Most of us—that is, Knowledge Workers—rarely do new work. This unhappy revelation comes from the recent Coveo Knowledge Rework Report which surveyed 412 Knowledge Workers and 337 Knowledge Management Practitioners across North America earlier this year. Only 7% of Knowledge Workers report doing new work or solving new challenges more than 75 percent of the time. Nearly 60 percent said they do new work less than 25 percent of the time.
Knowledge Managers know this problem exists but not to the greater extent employees report. Thirty-one (31) percent of KM Practitioners believe that Knowledge Workers spend 25 to 50 percent of their time on unique work. In reality, only 19 percent of Knowledge Workers report that to be true. And while 58 percent of Knowledge Workers said they do new work less than 25 percent of the time, only 41 percent of KM Practitioners felt the same was true, a whopping 17% difference.
How can this great amount of rework be happening, when the very definition of a Knowledge Worker is one who creates new knowledge and uses existing knowledge? Quite simply, Knowledge Workers cannot access what they need, at the moment they need it. And yet, they know that if they could, they would become more proficient and organizational performance would soar.
We asked both Knowledge Workers and KM Practitioners what would happen if they could reuse 98 percent of their organization’s knowledge, personalized for their use. We used 98 percent as a proxy for “most of” the rich knowledge organizations possess, alluding to the Long Tail of Enterprise Knowledge and the 98 percent rule. The 98 percent rule (see more in my blog here) projects that employees would reuse, at least a handful of times each quarter, 98 percent of their company’s knowledge and information, providing they experience the same type of contextual information that Amazon serves up to its customers.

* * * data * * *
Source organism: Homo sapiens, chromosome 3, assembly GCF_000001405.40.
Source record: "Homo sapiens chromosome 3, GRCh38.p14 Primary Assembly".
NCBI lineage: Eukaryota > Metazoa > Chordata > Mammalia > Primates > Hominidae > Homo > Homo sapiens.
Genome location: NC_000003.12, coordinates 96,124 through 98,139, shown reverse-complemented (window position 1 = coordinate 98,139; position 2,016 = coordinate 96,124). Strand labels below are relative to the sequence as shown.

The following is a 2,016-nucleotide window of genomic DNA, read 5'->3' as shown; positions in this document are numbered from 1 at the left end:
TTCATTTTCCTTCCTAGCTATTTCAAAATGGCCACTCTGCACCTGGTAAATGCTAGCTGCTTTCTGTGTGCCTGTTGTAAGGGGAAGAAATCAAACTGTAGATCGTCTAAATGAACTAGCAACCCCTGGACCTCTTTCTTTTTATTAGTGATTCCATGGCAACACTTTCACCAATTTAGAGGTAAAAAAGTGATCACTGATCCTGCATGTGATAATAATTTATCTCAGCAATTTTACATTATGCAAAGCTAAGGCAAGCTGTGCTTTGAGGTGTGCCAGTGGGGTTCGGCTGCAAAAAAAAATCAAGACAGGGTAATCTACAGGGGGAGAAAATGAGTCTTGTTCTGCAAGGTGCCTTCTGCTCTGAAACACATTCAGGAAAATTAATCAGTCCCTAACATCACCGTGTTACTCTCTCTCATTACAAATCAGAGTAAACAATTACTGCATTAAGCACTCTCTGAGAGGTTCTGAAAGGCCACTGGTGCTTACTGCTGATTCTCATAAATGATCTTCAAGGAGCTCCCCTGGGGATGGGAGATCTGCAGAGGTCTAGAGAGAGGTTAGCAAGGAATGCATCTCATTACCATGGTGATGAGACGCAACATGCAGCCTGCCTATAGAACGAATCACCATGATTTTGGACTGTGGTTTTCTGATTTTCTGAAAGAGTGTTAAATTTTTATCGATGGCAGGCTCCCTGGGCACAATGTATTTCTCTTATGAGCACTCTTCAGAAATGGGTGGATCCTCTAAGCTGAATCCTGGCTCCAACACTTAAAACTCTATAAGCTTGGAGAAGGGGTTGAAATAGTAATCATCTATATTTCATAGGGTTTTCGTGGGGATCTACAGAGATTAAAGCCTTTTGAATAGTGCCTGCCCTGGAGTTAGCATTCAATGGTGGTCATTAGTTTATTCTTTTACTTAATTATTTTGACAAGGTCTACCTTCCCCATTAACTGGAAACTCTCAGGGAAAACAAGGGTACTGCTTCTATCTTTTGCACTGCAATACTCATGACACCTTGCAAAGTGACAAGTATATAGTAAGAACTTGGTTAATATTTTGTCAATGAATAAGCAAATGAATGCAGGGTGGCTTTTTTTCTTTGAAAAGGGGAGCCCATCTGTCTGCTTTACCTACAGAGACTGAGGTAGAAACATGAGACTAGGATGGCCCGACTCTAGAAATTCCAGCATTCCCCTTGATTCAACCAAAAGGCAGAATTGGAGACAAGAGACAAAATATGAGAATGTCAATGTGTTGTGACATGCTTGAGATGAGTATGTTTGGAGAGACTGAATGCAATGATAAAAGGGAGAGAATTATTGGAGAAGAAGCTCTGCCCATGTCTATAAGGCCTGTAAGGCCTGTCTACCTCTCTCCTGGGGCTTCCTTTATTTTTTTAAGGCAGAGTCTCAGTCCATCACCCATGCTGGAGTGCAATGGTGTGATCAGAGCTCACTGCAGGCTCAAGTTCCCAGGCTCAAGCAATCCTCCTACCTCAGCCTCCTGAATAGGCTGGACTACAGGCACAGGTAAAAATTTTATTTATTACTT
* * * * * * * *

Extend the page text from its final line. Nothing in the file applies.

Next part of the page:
The answers are astounding:
Forty-one (41) percent of KM Practitioners and 31 percent of Knowledge Workerspredict increases in sales of more than 25 percent from better knowledge reuse.
Sixty-seven (67) percent of KM Practitioners and 49 percent of Knowledge Workers believe that if Knowledge Workers are able to find and build on prior work, instead of reinventing the wheel, their company’s ability to deliver better, more innovative products and services would increase by at least 25 percent.
Fifty-eight (58) percent of KM Practitioners and 48 percent of Knowledge Workers believe this ability would result in a minimum 25 percent increase in overall profitability.
Both groups understand why knowledge workers are constantly doing rework rather than creating new knowledge or reusing the rich knowledge organizations possess. It’s difficult for employees to find the information they need to build and augment rather than reinvent. In fact, 86 percent of KM Practitioners and 67 percent of Knowledge Workers agree that Knowledge Workers have trouble finding the information they need, when they need it, three-quarters of the time.
There are myriad documented benefits to providing the right access to the right information at the right time, from onboarding employees in two months vs two yearsat a F50 life sciences company to becoming even more competitive at a defense contractor, and many more.
What would your organization accomplish if it were able to bring personalized information from across your IT infrastructure to employees at the point of need?